E.P.A. challenged on greenhouse gas rules
April 7, 2010
by Bryan Salvage
WASHINGTON – A Petition for Review was filed in the D.C. Circuit Court of Appeals on April 2 by the National Cattlemen’s Beef Association and the Coalition for Responsible Regulation Inc. challenging the Environmental Protection Agency's recent rule, which reconsidered the so-called “Johnson Memo” interpreting when greenhouse gases) become subject to the federal Prevention of Significant Deterioration) permit program.
Announced March 29, the final rule is the second step in E.P.A.’s phased-in approach to G.H.G. regulation. Under E.P.A.’s decision, facilities would be required to get P.S.D .permits for G.H.G. emissions starting in January 2011 when the first national rule controlling G.H.G.s (from cars) takes effect, and would be required to do so without E.P.A. undertaking the deliberate rulemaking process required by the Clean Air Act.
While E.P.A. touts its decision to hold off on regulation until next year as a “common sense” plan to give industry time to comply, this is nothing more than a smokescreen in an attempt to distract the public from the fact that E.P.A. is circumventing the normal, required rulemaking process for such regulation, charged Tamara Thies, N.C.B.A. chief environmental counsel.
“Under the C.A.A., the E.P.A. must adopt a National Ambient Air Quality Standard for a pollutant prior to regulating it under the P.S.D. program,” she added.. “No such rulemaking has been undertaken. As we have said many times, the consequence of G.H.G. regulation will be economic devastation for American businesses. Before imposing very-real, long-term negative impacts on the entire U.S. economy, the E.P.A. should at least follow Congress’ strict instructions for regulating pollutants under the P.S.D. program.”
“Grandfathering” is also strictly prohibited by the rule, which means any project not actually issued a final P.S.D. permit by Jan. 2, 2011, will be subject to G.H.G. emissions reviews prior to such permitting. Inevitably, a number of projects will be held up until G.H.G.-based reviews can take place, Ms. Thies said. These projects will be left with little recourse once the compliance deadline takes effect.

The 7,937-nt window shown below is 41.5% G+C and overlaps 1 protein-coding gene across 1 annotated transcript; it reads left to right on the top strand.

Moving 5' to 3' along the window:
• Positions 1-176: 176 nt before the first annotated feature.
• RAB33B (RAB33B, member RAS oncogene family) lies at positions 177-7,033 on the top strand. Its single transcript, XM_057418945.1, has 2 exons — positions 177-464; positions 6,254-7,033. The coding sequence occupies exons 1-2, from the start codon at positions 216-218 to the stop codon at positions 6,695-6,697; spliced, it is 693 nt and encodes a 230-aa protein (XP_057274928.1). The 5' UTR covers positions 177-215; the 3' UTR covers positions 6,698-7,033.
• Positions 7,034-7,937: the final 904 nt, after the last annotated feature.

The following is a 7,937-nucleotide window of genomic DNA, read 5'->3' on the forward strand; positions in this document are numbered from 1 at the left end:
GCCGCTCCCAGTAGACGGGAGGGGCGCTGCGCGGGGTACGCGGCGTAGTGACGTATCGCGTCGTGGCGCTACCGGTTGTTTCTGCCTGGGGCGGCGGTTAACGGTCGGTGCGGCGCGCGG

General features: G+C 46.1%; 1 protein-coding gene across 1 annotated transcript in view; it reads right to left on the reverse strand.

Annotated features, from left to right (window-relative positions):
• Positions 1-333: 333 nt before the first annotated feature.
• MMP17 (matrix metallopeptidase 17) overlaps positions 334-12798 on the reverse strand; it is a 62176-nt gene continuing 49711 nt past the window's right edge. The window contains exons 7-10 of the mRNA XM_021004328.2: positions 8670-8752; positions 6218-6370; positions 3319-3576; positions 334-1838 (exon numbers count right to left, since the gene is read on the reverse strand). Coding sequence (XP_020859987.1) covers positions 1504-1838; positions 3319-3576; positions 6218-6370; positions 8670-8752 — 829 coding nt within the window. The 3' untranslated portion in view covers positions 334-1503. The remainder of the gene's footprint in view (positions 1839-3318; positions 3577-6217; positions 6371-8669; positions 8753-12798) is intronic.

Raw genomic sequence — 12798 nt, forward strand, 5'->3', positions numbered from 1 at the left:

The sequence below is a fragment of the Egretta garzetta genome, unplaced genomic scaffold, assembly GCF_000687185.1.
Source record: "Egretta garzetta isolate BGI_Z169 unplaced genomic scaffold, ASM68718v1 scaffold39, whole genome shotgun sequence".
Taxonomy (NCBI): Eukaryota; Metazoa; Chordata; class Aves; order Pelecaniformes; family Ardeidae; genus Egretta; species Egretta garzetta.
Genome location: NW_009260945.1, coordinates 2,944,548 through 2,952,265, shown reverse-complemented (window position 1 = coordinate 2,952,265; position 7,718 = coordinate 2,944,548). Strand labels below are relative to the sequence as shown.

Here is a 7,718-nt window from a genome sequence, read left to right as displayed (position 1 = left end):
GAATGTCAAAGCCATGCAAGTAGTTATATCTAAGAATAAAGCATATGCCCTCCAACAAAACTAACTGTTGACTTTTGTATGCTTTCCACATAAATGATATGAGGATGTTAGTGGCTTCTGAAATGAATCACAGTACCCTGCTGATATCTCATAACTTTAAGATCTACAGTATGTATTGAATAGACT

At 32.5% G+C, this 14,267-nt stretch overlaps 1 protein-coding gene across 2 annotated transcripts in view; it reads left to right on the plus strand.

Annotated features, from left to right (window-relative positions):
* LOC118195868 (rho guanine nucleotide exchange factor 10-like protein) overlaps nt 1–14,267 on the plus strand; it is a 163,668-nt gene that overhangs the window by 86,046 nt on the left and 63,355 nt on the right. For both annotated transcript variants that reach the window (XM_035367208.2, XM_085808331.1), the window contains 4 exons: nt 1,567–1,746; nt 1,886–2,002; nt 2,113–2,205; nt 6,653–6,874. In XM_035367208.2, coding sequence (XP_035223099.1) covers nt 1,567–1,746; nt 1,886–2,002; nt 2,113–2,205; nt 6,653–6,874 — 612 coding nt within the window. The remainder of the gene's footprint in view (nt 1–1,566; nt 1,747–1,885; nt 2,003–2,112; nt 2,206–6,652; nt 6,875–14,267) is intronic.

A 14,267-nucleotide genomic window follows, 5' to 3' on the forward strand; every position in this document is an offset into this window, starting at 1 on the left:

And while E.P.A. will not grant sufficient time for states to amend their permitting-programs prior to the imposition of federal G.H.G. regulations, states will not be allowed to issue valid permits after January 2011 without G.H.G. reviews.
“E.P.A.’s decision to violate mandates under the Clean Air Act and to try to sell the rule to the public as if it were doing industry a favor by deferring the compliance date, is unfortunate,” Ms. Thies said. “While it may buy some additional time from a permitting standpoint, it does not solve the inherent problems associated with the fact that the C.A.A. is being circumvented in the process, and E.P.A.’s decision to regulate G.H.G.s in the first place. With so much scientific uncertainty surrounding climate change, and humans’ alleged contribution to it, it’s extremely premature for E.P.A. to be moving forward with G.H.G. regulation.”
E.P.A. issued a finding in December 2009 that G.H.G.s are an “endangerment” to public health and the environment — providing E.P.A. with a foundation from which to regulate G.H.G.s under the Clean Air Act, from small and large sources throughout the economy, including farms, hospitals, office buildings and schools. NCBA and the Coalition filed petitions with the D.C. Circuit Court of Appeals and E.P.A. challenging the science behind E.P.A.'s finding.
N.C.B.A. also supports resolutions by Sen. Lisa Murkowski (R-Alaska), Rep. Ike Skelton (D-Mo.) and Rep. Joe Barton (R-Texas) to prevent E.P.A. from moving forward on G.H.G. regulation.